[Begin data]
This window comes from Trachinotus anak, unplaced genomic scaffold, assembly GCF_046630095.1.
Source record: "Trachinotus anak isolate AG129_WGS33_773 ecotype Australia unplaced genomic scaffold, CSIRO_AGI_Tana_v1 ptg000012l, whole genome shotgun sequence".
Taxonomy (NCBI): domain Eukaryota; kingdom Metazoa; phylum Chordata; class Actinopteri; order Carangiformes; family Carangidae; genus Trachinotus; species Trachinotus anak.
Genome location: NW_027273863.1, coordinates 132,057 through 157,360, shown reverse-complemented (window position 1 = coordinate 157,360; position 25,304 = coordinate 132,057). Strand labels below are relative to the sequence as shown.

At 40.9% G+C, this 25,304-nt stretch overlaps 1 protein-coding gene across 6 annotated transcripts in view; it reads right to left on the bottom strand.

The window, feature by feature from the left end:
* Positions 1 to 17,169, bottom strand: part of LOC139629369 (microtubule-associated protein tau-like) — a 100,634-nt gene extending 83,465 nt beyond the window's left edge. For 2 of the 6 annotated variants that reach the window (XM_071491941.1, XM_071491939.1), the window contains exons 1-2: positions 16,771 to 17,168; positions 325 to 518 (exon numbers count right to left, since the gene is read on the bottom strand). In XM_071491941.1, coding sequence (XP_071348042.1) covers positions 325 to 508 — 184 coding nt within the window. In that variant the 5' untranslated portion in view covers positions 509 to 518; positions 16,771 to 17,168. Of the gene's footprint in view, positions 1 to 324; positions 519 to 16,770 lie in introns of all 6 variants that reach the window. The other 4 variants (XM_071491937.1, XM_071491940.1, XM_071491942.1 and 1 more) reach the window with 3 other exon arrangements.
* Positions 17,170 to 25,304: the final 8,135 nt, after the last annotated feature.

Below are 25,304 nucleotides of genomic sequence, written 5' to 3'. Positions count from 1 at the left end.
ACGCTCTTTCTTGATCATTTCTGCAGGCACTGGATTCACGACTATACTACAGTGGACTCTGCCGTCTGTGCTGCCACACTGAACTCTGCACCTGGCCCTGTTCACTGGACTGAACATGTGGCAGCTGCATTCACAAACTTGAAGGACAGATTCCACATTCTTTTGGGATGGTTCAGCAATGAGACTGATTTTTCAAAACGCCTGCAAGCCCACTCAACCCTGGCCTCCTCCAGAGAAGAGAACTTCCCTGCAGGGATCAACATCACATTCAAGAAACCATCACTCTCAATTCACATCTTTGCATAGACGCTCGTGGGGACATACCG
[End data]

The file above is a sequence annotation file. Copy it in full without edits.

This window comes from Trachinotus anak, unplaced genomic scaffold, assembly GCF_046630095.1.
Source record: "Trachinotus anak isolate AG129_WGS33_773 ecotype Australia unplaced genomic scaffold, CSIRO_AGI_Tana_v1 ptg000012l, whole genome shotgun sequence".
Taxonomy (NCBI): domain Eukaryota; kingdom Metazoa; phylum Chordata; class Actinopteri; order Carangiformes; family Carangidae; genus Trachinotus; species Trachinotus anak.
Genome location: NW_027273863.1, coordinates 132,057 through 157,360, shown reverse-complemented (window position 1 = coordinate 157,360; position 25,304 = coordinate 132,057). Strand labels below are relative to the sequence as shown.

At 40.9% G+C, this 25,304-nt stretch overlaps 1 protein-coding gene across 6 annotated transcripts in view; it reads right to left on the bottom strand.

The window, feature by feature from the left end:
* Positions 1 to 17,169, bottom strand: part of LOC139629369 (microtubule-associated protein tau-like) — a 100,634-nt gene extending 83,465 nt beyond the window's left edge. For 2 of the 6 annotated variants that reach the window (XM_071491941.1, XM_071491939.1), the window contains exons 1-2: positions 16,771 to 17,168; positions 325 to 518 (exon numbers count right to left, since the gene is read on the bottom strand). In XM_071491941.1, coding sequence (XP_071348042.1) covers positions 325 to 508 — 184 coding nt within the window. In that variant the 5' untranslated portion in view covers positions 509 to 518; positions 16,771 to 17,168. Of the gene's footprint in view, positions 1 to 324; positions 519 to 16,770 lie in introns of all 6 variants that reach the window. The other 4 variants (XM_071491937.1, XM_071491940.1, XM_071491942.1 and 1 more) reach the window with 3 other exon arrangements.
* Positions 17,170 to 25,304: the final 8,135 nt, after the last annotated feature.

Below are 25,304 nucleotides of genomic sequence, written 5' to 3'. Positions count from 1 at the left end.
ACGCTCTTTCTTGATCATTTCTGCAGGCACTGGATTCACGACTATACTACAGTGGACTCTGCCGTCTGTGCTGCCACACTGAACTCTGCACCTGGCCCTGTTCACTGGACTGAACATGTGGCAGCTGCATTCACAAACTTGAAGGACAGATTCCACATTCTTTTGGGATGGTTCAGCAATGAGACTGATTTTTCAAAACGCCTGCAAGCCCACTCAACCCTGGCCTCCTCCAGAGAAGAGAACTTCCCTGCAGGGATCAACATCACATTCAAGAAACCATCACTCTCAATTCACATCTTTGCATAGACGCTCGTGGGGACATACCG